Recently I saw this link cycling around facebook: http://carolynee.net/a-letter-from-a-working-mother-to-a-stay-at-home-mother-and-vice-versa/
I liked the idea. Its intent seemed to be one of support and non-judgment. Something about it rubbed me the wrong way, though, and it took me a couple of days to realize that it seemed that both mothers were talking to the other as if they were always at their best. Something along the lines of “I know you made the choice you made for all the right and best reasons and while you are either working or at home you are doing it perfectly.” So I started to think of my own version and here it is – from one mother to another. Love to you all…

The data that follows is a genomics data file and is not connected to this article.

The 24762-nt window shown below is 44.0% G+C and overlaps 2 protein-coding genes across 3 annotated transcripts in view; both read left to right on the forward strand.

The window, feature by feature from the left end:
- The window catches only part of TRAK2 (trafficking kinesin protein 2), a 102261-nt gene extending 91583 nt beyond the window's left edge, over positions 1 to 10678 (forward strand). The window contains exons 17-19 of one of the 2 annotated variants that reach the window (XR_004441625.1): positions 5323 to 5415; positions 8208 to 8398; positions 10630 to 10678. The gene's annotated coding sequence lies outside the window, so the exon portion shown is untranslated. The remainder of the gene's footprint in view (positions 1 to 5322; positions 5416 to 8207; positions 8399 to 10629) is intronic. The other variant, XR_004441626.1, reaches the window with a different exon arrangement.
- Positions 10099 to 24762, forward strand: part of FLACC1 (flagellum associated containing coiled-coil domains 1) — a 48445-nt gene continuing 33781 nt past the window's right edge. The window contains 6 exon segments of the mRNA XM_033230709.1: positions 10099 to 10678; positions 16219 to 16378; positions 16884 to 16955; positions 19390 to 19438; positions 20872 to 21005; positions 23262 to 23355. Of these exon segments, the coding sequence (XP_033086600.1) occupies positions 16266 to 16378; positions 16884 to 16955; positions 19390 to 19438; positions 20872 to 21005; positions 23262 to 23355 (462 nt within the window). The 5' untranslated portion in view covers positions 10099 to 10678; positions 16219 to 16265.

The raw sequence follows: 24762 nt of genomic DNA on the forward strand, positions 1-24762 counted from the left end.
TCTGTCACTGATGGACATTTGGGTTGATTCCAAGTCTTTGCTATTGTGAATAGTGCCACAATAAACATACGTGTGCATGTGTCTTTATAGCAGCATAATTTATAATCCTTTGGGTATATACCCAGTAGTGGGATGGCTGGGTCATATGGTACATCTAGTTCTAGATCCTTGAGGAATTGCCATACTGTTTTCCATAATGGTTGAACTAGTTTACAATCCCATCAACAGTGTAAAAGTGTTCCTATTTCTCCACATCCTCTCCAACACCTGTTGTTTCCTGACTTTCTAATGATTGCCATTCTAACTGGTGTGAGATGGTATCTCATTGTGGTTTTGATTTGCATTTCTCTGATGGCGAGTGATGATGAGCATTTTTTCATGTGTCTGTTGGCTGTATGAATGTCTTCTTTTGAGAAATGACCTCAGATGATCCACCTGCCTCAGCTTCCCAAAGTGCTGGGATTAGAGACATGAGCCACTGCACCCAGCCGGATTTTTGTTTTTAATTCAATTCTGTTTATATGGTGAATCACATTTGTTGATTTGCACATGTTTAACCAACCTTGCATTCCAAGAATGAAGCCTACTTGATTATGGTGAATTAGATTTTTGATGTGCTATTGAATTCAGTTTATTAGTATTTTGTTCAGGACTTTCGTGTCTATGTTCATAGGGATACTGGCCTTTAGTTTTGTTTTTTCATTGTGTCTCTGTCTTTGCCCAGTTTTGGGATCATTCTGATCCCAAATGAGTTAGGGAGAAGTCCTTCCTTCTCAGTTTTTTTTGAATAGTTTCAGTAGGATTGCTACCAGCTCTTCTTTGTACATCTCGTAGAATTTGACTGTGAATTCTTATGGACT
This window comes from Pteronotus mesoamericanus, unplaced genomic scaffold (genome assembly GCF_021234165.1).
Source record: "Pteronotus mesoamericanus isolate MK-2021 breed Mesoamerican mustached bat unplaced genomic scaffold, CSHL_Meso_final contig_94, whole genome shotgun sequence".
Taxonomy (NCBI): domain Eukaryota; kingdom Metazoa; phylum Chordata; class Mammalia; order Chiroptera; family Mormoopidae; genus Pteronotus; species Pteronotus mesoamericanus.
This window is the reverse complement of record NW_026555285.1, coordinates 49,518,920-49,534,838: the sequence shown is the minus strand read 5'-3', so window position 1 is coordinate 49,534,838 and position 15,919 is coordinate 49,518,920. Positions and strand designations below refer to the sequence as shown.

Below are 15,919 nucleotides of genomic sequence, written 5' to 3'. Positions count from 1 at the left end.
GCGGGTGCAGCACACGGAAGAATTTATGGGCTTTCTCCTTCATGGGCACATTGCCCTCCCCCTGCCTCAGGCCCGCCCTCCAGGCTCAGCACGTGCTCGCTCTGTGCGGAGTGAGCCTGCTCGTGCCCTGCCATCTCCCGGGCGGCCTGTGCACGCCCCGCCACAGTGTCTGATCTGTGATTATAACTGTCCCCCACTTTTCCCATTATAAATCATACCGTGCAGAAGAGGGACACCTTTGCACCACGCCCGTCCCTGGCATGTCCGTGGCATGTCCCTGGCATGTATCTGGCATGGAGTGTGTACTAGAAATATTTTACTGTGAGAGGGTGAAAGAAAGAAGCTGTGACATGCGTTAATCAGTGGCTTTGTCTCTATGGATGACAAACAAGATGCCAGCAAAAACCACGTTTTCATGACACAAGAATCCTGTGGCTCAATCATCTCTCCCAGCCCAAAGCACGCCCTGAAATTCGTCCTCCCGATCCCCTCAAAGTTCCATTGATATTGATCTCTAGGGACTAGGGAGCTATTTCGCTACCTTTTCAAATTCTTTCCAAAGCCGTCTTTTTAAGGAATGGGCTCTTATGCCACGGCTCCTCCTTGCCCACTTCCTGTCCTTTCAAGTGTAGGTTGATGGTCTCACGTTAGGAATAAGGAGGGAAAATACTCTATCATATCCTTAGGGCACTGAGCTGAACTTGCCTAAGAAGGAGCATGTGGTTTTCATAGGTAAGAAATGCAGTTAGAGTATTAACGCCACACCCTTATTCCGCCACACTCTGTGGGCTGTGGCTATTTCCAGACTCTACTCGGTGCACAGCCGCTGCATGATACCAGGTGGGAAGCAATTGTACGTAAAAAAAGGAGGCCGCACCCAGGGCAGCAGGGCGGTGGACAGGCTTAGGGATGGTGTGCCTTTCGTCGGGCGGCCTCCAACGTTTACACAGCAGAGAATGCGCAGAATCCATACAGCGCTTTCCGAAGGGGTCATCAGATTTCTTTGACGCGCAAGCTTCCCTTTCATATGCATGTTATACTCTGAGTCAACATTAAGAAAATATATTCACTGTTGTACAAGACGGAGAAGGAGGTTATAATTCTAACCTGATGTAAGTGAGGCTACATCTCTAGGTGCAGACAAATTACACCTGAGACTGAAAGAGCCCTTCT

I am so fucking tired. Are you so fucking tired? Let’s just rest our eyes for a moment and then acknowledge the mom in each other. We are both moms and being a mom is fun, and hard, and all-consuming and a primary role. I’m certain that we both take it very seriously and that nothing in the world is more important than our kids. I’ll make you a deal – I promise not to hold you up to a perfect standard and you do the same for me. We’re so imperfect. Let’s be imperfect together. Better yet – let’s show our kids, our partners, and the world how imperfect we are so we can take a deep breath and step out from under the anvil of pressure put on us every day to be supermom. I don’t want to be supermom. I don’t want you to be supermom. I just want to support each other. I want to be kind to you when you’ve got disheveled hair, mismatched socks and a toddler hanging on your hip while you try to push the stroller through a door with one arm and a foot. Let me open the door for you. I want you to be kind to me when I use my “very annoyed” voice because my older daughter has said the same thing 15 times in a row while my younger one smacks me in the face. Shoot me a “can’t young children be the most annoying ever sometimes?” look and wink. Let’s try not to worry about who spends how much time with whose children when and where. Let’s try not to let our children carry the burden of reflecting our perfection. Let’s just be friends.